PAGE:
Friday, October 17, 2014

Inviting Others to Play

So, you've got a cause. You're inspired. You want to be part of a movement! You want to build the movement in your community!! You are a change maker!!! do you recruit people to come play with you? How do you even get people to an outreach event?

We don't know that girl in the bee costume, but she's
attracted to my crazy Belle Bride Princess. Who could resist that?
It's the classic conundrum. The first hurdle to building a movement is finding your followers. It all sounds so intimidating, but is it really so different than your children inviting others to play on the playground? When entering a new playground full of kids we haven't met, I have one daughter who simply runs through the area yelling and immediately has a flock behind her. I think most of us, however, empathize more with my other daughter who gets frozen in her own thoughts wondering if she should ask someone to play...if she'll be bothering them...if they'll think she's fun...if they will refuse. Even if we were the yelling child when we were six years old, life has a way of introducing fears and insecurities.

Building a movement is still a lot like asking people to play with you. Today, I offer you two thought experiments to help you think about your approach to finding your followers.

Video of Concert Dancers
Watch this TED talk by Derek Sivers called "How to start a movement" where you will see a movement begin and swell at an outdoor concert in less than 3 minutes. Here are some actual grownups demonstrating all the human characteristics of movement builders while essentially just playing.

Video from Derek Sivers' TED2010 talk
Did you see that? Most of the success of getting people on their feet is having the courage to do your thing and then empowering your first followers as equals!

The Chair Demo
At a ONE Campaign meeting last night, Sam Meyers of ONE's Washington DC staff facilitated a session on the topic of building a movement in our local community. She used a simple demonstration using two chairs to get us thinking about key concepts in getting folks to an outreach event. She pulled two chairs to the front of the room (not very close to where we were sitting), set them back to back, and asked for 2 volunteers to sit in the chairs with no explanation about why. I jokingly said, "I'm in if I can bring my wine with me!" and sauntered up with my wine glass. My friend Jennifer jumped up with her beer and took the second seat. To our surprise, Sam said "That's it! Thanks! You can go back to your seats now." With us back in our original seats, the real lesson about volunteering began.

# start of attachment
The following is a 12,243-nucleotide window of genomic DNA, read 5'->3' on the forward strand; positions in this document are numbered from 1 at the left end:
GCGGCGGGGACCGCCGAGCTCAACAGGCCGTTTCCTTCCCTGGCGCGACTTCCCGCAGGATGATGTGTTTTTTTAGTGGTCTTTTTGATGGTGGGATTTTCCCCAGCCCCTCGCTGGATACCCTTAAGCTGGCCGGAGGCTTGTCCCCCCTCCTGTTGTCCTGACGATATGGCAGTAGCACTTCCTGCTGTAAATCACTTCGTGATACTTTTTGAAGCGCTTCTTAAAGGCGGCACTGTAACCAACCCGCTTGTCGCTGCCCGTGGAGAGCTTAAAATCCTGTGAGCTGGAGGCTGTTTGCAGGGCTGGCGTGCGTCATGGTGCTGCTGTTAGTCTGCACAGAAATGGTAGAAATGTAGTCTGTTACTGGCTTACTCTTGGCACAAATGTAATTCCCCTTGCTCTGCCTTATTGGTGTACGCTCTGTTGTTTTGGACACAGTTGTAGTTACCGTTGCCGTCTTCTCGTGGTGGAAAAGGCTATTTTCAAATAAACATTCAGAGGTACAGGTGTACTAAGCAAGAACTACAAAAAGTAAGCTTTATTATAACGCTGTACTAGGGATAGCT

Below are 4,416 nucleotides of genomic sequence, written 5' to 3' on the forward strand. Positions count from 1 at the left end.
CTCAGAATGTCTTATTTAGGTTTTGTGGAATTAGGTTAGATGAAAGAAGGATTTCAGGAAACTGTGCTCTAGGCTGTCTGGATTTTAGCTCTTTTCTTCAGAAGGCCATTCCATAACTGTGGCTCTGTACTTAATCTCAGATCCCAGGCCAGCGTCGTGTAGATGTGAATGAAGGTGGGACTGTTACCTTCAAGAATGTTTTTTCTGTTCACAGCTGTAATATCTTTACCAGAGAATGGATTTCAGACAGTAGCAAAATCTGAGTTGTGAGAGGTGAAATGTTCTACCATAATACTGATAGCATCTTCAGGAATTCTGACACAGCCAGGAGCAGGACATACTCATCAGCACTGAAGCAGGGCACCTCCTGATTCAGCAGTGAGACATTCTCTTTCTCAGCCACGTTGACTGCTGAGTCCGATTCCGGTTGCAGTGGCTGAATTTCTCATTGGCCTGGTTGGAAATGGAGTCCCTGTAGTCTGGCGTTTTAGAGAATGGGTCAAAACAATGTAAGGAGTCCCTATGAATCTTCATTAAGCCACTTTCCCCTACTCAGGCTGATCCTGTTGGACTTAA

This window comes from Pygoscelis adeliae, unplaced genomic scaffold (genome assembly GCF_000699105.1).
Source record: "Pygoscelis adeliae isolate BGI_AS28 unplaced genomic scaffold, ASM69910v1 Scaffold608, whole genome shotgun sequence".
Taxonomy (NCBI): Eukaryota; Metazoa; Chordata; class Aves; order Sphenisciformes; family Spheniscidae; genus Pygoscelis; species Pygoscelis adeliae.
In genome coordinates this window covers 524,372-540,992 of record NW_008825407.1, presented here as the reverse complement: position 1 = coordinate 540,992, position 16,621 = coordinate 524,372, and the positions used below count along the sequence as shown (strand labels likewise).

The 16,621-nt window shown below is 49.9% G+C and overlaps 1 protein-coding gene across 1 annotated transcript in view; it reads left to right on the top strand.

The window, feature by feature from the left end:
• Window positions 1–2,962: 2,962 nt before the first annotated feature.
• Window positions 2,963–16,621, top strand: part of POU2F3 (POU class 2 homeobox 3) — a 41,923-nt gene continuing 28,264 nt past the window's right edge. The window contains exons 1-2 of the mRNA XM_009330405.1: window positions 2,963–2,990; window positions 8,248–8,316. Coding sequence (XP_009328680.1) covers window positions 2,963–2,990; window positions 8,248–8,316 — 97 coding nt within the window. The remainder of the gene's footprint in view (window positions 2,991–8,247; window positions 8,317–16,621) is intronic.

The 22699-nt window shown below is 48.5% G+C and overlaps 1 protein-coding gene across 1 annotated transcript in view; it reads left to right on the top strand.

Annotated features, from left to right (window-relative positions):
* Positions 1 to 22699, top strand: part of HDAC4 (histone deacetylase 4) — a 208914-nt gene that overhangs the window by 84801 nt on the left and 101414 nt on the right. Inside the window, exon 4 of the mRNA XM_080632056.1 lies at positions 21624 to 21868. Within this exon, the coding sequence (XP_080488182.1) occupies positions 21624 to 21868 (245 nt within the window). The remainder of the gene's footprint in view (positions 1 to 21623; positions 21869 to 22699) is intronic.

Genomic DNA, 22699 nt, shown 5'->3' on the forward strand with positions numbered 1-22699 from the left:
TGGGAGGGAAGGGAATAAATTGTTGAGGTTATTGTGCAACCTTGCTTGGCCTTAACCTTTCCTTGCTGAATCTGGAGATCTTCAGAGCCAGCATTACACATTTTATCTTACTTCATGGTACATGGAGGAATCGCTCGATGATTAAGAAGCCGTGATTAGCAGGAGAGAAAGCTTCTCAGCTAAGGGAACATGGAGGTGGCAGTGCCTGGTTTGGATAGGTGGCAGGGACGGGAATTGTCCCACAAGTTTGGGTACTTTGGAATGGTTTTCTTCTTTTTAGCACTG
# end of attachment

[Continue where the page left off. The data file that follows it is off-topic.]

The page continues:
"Why did you volunteer?" she asked me. Because I know how awkward it feels to be a facilitator with no volunteers. "Why did you volunteer?" she asked Jennifer. Because she was my friend, so she thought it would be fun to be with me. Plus, she'd be supportive of me taking the risk and thought that that if she didn't know the answer to something Sam asked, I might know it. Less risk for me, less for her. "Why didn't you volunteer?" she asked each of the other people. I don't remember all their answers, but here's a smattering:

  • I didn't know what was going to happen
  • It was kind of far and I was comfortable where I was
  • I felt intimidated
  • I might not know the answers (aka have the skills to do the activity)
  • I didn't want to look silly in front of others
  • I figured someone else would

All of those reasons not to volunteer sound like the very same barriers people you'll have to overcome to get people to your outreach event. They translate into: "It's not near to where I live", "I'm not sure I can do what you're asking me to do", "I don't want to rearrange my schedule for something I'm not sure will be fun or worthwhile" Even I - who was first to volunteer - made a joke that actually has bearing in the real world. I said I didn't want to go unless I could take my wine. Well...some people would rather go to an outreach event in a bar than in a church basement. If they are taking time out of their otherwise busy schedule, having relaxing drink in a nice place is appealing even if someone's not yet committed to your cause.

So, what do we learn from the chair activity?

#1 First Follower is a leader, too. Just like in the video, we see that the First Follower is a type of leader, too, so it might help to stack the deck a little and strategically choose who that First Follower will be. Is it someone like me who has led a group before and will be sympathetic to the difficulty of what you're trying to do? Is it someone like my extroverted daughter who unwittingly picks up followers wherever she goes? Is it someone already connected in your community who knows a lot of key players you'll need to know?

#2 Friendship is a powerful motivator Jennifer came because I went and it made her more comfortable to take the risk. You know this from watching your children:
Friends make everything less scary and more fun. 
Ungandan girls were not afraid to talk to me or take a selfie
with my phone because they felt safe with their friends!